As much as we hate it, kids get sick. From the time they’re tiny babies and get that horrible first snuffly cold to the advent of communicable viruses and such that comes from interaction with other kids at school and playdates, your child will be sick more than a few times during their time in your care. Sometimes they don’t need much more than a tissue and a night with the dehumidifier, but other times more stern measures must be taken.
Some kids can be persuaded to take their meds easily enough, and the invention of newer, better-tasting formulas and interesting dosage methods have certainly made things easier for many parents in terms of getting Junior and Jenny to swallow their medicine. However, some kids are resolutely medi-phobic. Here is a common-sense guide to giving your kids medicine, and some do’s and don’ts of giving kids medicine.
Give them some control. No, this doesn’t mean they get to call all the shots, but sometimes giving a child a bit of choice helps them feel less out of control. “Do you want to take this one or that one first?” or “Right now or after you’ve brushed your teeth?” are reasonable options to give, among others, depending on how often they must take the medicine and how strict the schedule is.
Supervise them. Sure, you trust your kid…but who’s to say he or she won’t just dump that little cup of liquid down the drain or spit out the pills when your back is turned? Don’t go all Nurse Ratched on them, but medicines like antibiotics and others requiring precise timing and dosage can’t be left to caprice.
Follow the directions. Always be exact about the label. If it calls for taking with or without food, or avoiding certain foods, etc., don’t scrimp.
Be Generous with Praise. If your child took their medicine, make sure you let them know how proud you are. If it won’t interfere with the medicine, even apply a bit of Mary Poppins and give a spoonful of sugar, although not literally—perhaps a Hershey’s Kiss or other small candy. Or, use a completely foodless reward and give them a gold star for good behavior, to redeem in the future for something they want. The value of a big hug and worse of praise can’t be underestimated, either.
Observe the Age Ranges. When it comes to OTC medicines, always stick with the manufacturers’ guidelines. Why? Because they are there for a reason. Kids react differently to drugs than adults do; even small quantities of certain chemicals cause no reaction in an adult but can prove dangerous to children. Generally, pediatricians advise not giving any kind of drugs, especially cold medicines, to infants under age 9 months of age or so.
Be a Good Example. Let your kids see you take your daily vitamins and/or any other pills or formulas you may take, to provide them with the idea that taking medicine is ok. However, make sure you keep your meds out of their reach, and let them know that it’s not ok for people to take each other’s medicines.
Help them Take Nasty Stuff Easier. Those nifty new film strips that dissolve on the tongue and the liquid-gels that are like fizzy candy are all the rage for allergies and such, but unfortunately not all meds are like that. If your child has to take antibiotics and other prescription drugs, they may be awful-tasting (despite the flavorings the pharmacies add) or chalky, which puts anyone off. In order to help them learn to take these, show them some tried-and-true techniques:
- Holding the nose. Ah, yes, this old favorite does indeed work. By following the dose with a gulp of juice or a swig of water you can cut the flavor; however, if it’s an expectorant, cough syrup or throat medicine, wait half an hour before giving liquids. Instead, have them take their medicine at the bathroom since and let them brush their teeth right away.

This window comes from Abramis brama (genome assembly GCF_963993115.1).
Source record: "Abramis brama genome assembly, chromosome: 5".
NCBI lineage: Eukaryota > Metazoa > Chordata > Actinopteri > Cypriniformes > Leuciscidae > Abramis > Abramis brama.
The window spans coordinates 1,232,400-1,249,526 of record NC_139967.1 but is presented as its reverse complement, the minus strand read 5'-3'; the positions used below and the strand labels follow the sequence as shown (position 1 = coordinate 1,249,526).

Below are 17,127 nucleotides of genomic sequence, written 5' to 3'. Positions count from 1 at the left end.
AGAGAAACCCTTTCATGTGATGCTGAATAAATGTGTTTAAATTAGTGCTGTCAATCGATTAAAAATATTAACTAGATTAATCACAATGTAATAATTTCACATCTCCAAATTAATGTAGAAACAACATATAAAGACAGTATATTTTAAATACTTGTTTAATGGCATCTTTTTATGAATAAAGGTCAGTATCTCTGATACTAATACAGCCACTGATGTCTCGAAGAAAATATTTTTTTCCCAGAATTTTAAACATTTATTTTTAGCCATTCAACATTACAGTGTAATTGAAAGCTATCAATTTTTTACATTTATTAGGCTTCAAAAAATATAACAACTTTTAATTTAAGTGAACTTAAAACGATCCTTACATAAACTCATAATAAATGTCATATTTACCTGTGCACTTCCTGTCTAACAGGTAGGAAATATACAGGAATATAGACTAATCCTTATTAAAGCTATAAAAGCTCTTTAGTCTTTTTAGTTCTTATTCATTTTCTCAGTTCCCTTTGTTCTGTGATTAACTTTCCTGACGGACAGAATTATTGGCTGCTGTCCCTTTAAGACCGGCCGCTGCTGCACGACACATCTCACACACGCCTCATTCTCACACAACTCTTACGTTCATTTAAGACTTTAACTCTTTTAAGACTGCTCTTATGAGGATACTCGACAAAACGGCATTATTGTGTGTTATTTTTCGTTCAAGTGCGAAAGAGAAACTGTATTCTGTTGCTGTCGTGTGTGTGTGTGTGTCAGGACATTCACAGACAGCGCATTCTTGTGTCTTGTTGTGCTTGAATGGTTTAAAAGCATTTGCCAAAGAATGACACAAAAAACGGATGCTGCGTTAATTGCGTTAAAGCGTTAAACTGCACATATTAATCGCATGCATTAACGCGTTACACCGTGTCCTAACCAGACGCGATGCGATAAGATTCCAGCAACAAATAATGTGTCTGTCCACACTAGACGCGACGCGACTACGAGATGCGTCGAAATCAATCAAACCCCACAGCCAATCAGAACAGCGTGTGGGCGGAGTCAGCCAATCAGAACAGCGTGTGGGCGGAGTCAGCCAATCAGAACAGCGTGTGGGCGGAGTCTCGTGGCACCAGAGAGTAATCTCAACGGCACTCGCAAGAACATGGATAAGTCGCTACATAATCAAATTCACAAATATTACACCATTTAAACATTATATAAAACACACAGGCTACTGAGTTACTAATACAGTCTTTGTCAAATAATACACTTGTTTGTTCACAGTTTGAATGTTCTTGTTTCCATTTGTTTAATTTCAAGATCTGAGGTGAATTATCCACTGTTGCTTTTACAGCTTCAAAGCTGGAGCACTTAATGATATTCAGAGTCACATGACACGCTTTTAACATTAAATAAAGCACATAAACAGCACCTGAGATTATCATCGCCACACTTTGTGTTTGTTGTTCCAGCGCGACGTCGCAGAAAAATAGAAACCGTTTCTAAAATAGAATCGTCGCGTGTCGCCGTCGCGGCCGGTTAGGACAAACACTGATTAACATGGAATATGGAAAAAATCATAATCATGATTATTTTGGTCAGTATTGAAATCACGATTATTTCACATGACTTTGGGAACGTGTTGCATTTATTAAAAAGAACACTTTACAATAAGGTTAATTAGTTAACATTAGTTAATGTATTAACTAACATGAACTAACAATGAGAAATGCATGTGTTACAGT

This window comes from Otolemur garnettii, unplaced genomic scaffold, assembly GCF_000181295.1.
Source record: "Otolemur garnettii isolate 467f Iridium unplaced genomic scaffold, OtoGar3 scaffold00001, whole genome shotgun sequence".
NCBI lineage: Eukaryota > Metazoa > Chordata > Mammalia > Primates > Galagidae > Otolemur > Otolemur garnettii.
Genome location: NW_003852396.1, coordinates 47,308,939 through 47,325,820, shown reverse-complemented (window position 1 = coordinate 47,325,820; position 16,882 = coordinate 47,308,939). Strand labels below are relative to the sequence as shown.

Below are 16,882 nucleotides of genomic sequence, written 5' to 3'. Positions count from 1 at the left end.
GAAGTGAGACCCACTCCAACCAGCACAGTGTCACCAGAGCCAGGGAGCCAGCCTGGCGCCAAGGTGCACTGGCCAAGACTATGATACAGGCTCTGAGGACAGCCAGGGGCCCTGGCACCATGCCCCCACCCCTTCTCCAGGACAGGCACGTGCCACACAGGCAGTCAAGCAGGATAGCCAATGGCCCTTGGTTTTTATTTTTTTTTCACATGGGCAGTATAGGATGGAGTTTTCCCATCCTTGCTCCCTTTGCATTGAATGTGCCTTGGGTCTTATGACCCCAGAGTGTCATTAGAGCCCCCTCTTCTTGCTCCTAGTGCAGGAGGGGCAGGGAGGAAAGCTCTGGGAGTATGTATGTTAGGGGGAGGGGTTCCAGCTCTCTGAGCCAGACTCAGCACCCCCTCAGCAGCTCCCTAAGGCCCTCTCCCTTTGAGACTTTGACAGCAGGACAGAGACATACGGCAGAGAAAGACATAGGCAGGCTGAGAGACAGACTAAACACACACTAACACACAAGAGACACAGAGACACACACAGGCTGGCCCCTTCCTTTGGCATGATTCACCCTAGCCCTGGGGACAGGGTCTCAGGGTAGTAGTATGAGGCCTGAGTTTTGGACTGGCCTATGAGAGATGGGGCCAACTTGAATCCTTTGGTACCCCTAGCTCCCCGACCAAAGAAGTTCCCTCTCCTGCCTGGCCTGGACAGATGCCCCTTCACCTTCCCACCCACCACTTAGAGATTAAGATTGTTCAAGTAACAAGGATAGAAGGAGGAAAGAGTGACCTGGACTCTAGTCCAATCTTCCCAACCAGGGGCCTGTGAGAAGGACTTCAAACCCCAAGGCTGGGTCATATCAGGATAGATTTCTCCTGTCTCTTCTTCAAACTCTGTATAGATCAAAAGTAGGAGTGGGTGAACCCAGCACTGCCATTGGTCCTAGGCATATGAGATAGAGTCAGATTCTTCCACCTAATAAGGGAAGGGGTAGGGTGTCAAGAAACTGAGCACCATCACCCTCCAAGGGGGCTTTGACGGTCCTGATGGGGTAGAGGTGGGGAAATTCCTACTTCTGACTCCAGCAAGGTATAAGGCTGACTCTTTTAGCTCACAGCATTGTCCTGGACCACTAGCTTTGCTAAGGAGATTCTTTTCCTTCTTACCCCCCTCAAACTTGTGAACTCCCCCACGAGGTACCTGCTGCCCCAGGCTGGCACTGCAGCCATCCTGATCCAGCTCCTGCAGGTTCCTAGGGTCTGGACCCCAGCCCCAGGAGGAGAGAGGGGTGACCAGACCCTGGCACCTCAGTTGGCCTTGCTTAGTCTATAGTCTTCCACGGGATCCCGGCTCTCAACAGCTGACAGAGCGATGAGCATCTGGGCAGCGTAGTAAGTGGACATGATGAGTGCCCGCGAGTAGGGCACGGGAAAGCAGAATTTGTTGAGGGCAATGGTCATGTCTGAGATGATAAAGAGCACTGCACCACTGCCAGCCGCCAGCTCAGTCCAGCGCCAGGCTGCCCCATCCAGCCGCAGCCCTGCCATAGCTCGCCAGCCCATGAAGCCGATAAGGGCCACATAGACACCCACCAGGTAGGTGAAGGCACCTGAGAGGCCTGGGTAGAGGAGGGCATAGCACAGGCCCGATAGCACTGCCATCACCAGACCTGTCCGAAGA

- Suck on an ice cube. By sucking on something icy for a minute or so before taking the medicine, the taste buds are numbed somewhat. Only do this with older kids, of course.
- Mix liquid medicine with a measured amount of yogurt or a V8 Smoothie, which will cover up the taste well and not dilute the medicine.
How to Swallow Pills. Eventually every kid has to learn how to swallow pills. Start out small: invest in a pill cutter, or carefully cut larger pills into smaller chunks, which will be easier to swallow. Have them place the pill at the very back of the throat and have them take at least 2-3 big gulps of water, while keeping their heads tilted back. While this is going on, stroke his or her throat in a repetitive, downward motion to induce peristalsis. This works well on dogs and cats, too!
Don’t mix medicine with food. Food changes the absorptive properties of medication, especially milk-based products. Also, you can’t be sure if they got it all if they didn’t eat the entire amount of food!
Don’t open capsules or crush pills to mix with liquids. Many medicines are time-release, meaning they need to be digested at a gradual rate, not in one big gulp. This can render the medication ineffective at best, and can be dangerous at worst.
Don’t force it. Sometimes it seems the only way is to hold them down and force them to take the medicine, but this is entirely the wrong tactic: some kids get so freaked out by this that they become hysterical and can even become physically ill, vomiting up that medicine you spent so much time and effort getting down their throats. If your child is being recalcitrant, this is the time to give them some decompression time. You have a little leeway even with medication that is rigidly scheduled; let the kid calm down, talk to them…heck, sometimes you may find bribery the only way to get it done. If so, comfort yourself in the knowledge that many other moms have walked in your shoes, and their kids didn’t turn out mass-murderers, ok?